HM, a high school graduate who worked as a motor winder, was hit by a bicycle as a child, sustaining a 5-minute loss of consciousness. At age 10, HM began to experience “minor” seizures; after age 16, “major” seizures developed. By 1953, despite escalating doses of anticonvulsants, HM was having up to 10 seizures daily, affecting his interictal mental functioning and his ability to work.
In an effort to ameliorate HM’s epilepsy, William Beecher Scoville, a Hartford Connecticut neurosurgeon with a faculty position at Yale, bilaterally resected HM’s medial temporal lobes using a procedure he had developed, called “fractional undercutting.” This involved suctioning the medial temporal tissue extending 8–9 cm caudally from the temporal tips through bilateral supraorbital burr holes.
Unilateral medial temporal resection for treatment of intractable epilepsy had been pioneered by Wilder Penfield at the Montreal Neurological Institute (MNI) in 1928. However, applying bilateral “fractional undercutting” to the treatment of HM’s seizures in 1953 was, according to Scoville, “frankly experimental.”
Although HM’s epilepsy did improve and his post-operative neurological examination was reportedly normal, Scoville noted “one striking and totally unexpected behavioral result”— HM’s remarkable loss of ability to form new 41 memories Scoville first reported this surgical result in April 1953 in a speech at the Harvey Cushing Society. His talk was published in 1954 as “The Limbic Lobe in Man” and included mention of “a very grave, recent memory loss” in two patients “undergoing bilateral resection of the entire [limbic lobe] complex including the hippocampal gyrus extending posteriorly for a length of 8–9 cm from the tips of 45 the temporal lobes.” One of these patients was HM.
“HM” is arguably the single most intensively studied and best-described patient in the history of neuroscience. Henry Gustav Molaison unexpectedly developed a severe impairment in his ability to form new memories following bilateral medial temporal lobe surgical resection for intractable seizures in 1953, when he was 29 years old. Postoperatively, HM’s “loss was immediately apparent... [T]his young man could no longer recognize the hospital staff nor find his way to the bathroom, and he seemed to recall nothing of the day-to-day events of his hospital life…. His early memories were apparently vivid and intact.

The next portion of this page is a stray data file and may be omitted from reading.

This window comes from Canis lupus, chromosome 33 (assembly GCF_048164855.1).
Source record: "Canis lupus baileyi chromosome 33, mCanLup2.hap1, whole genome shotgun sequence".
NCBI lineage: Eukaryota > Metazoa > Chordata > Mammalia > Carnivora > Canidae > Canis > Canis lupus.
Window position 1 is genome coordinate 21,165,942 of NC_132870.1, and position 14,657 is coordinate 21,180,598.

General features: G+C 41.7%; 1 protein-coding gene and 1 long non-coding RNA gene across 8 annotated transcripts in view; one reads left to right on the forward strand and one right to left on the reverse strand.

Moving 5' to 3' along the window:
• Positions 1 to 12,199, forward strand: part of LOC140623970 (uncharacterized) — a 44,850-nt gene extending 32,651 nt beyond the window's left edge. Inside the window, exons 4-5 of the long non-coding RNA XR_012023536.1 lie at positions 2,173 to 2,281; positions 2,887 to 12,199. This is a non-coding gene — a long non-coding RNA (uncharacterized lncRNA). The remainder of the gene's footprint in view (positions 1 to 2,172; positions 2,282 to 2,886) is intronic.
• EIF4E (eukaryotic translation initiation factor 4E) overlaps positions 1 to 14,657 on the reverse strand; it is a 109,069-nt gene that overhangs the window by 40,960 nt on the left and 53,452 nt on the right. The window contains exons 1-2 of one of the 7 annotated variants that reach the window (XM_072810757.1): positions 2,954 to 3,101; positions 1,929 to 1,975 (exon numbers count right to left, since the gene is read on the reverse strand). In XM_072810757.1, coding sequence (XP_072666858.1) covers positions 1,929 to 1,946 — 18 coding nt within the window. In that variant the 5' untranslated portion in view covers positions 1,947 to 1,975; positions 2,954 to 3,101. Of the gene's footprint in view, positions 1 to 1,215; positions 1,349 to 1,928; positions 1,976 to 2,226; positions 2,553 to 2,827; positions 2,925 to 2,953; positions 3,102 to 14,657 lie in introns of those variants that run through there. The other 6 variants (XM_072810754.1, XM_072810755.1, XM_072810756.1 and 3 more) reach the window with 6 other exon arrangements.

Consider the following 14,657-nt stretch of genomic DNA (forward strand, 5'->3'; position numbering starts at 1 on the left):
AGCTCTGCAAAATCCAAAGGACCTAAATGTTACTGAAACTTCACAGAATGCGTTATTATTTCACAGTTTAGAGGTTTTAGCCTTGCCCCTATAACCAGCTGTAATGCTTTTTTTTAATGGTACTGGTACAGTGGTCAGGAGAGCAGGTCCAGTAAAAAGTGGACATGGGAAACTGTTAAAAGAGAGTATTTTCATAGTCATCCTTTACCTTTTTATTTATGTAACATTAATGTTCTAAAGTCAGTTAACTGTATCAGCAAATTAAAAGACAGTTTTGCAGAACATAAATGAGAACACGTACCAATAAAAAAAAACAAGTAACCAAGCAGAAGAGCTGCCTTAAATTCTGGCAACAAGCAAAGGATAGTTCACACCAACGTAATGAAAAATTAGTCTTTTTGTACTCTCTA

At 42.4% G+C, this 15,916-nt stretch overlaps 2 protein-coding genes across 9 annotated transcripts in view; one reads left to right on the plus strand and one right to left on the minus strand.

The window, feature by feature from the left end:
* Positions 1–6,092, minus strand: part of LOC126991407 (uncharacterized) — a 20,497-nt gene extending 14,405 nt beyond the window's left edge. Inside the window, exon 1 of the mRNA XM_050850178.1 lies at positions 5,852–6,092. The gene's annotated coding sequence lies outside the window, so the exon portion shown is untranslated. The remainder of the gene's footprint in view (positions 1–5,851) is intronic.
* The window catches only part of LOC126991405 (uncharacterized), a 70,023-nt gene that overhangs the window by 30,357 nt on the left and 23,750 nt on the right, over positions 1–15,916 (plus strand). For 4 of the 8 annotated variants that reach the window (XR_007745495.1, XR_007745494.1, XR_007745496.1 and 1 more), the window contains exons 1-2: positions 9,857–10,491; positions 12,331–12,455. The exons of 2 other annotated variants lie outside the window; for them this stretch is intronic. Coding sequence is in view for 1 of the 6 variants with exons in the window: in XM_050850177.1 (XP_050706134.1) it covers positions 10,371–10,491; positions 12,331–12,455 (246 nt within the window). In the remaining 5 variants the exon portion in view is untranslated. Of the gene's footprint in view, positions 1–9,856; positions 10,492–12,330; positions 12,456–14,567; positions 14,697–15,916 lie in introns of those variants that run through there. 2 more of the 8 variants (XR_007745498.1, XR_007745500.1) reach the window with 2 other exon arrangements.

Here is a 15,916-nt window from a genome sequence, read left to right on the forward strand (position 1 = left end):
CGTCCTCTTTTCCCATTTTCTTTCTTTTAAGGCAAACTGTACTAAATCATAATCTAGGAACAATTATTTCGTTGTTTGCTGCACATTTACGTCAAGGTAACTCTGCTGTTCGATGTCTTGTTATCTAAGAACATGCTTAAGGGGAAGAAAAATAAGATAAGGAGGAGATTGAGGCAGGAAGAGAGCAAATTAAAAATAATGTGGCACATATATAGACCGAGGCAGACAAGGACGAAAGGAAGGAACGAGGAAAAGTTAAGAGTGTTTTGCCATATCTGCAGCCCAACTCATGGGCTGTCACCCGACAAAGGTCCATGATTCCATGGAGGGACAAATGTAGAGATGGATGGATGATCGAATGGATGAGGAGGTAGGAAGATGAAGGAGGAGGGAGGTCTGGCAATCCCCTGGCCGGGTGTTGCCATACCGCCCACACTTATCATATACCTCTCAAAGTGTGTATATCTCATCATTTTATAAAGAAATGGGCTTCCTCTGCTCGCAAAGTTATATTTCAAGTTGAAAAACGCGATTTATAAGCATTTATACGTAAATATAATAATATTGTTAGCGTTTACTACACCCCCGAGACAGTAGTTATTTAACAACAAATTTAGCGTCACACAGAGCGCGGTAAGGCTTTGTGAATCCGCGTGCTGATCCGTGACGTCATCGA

Neuropsychologist Brenda Milner, who began a career-long study of HM beginning two years after HM’s surgery. HM displayed a complete loss of memory for events since his surgery, partial retrograde amnesia for the 3 years before the procedure, and remarkably intact early memories.
What made HM unique was that his mental status findings were “restricted to his inability to remember new episodic, autobiographical events and not confounded by other neurological or psychological disorders. In light of earlier reports that unilateral lesions had no impact on memory, Scoville and Milner concluded that bi lateral lesions produce “persistent impairment of recent memory whenever the removal is carried far enough posteriorly to damage portions of the anterior hippocampus and hippocampal gyrus.” “The degree of memory loss appears to depend on the extent of hippocampal removal.”
Importance of this case:
Prior to studies of HM, memory was believed to be a widely distributed function, associated with, rather than separate from, other cognitive and perceptual abilities. The function of the hippocampal formation was unclear, having been suspected of having roles in motor, olfactory or emotional function.
HM’s case illustrated the importance of the medial temporal lobes for memory. Contrary to popular interpretation, HM’s case alone did not prove that bilateral hippocampectomy resulted in complete anterograde amnesia, since the amygdalae were also removed. However, when HM was considered with their two unilateral hippocampectomy cases, Penfield and Milner were able to conclude that removal of the hippocampi bilaterally does, in fact, result in anterograde amnesia.
Despite having no recall of having learned a motor task, nevertheless his performance of complex motor skills improved with repetition, establishing that procedural memory relied on different brain networks than did declarative memory. In addition, HM could retain information as long as his attention to a task was sustained by continual mental rehearsal, establishing that working memory involved extrahippocampal areas.
HM also agreed to have his brain preserved for further study after his death. An extremely detailed postmortem examination of HM’s brain showed that he had approximately cm3 of retained hippocampal tissue bilaterally, so the surgical resections were not complete.
Although HM was arguably the most extensively studied patient in neuropsychiatric history and his case demonstrated that remote memory and procedural learning involved brain areas other than the hippocampus, there is still debate as to whether his hippocampi were entirely ablated and whether a small iatrogenic frontal lesion may have contributed to his amnesia. Nonetheless, the case of HM had a lasting influence on the field of neuropsychiatry, demonstrating that memory was neither a widely-distributed brain function nor a unitary process.
Excerpted from: “Six Landmark Case Reports Essential for Neuropsychiatric Literacy”
Authors: Sheldon Benjamin, M.D., Lindsey MacGillivray, M.D., Ph.D., Barbara Schildkrout, M.D., Alexis Cohen-Oram, M.D., Margo D. Lauterbach, M.D., Leonard L. Levin, M.S. L.I.S., M.A.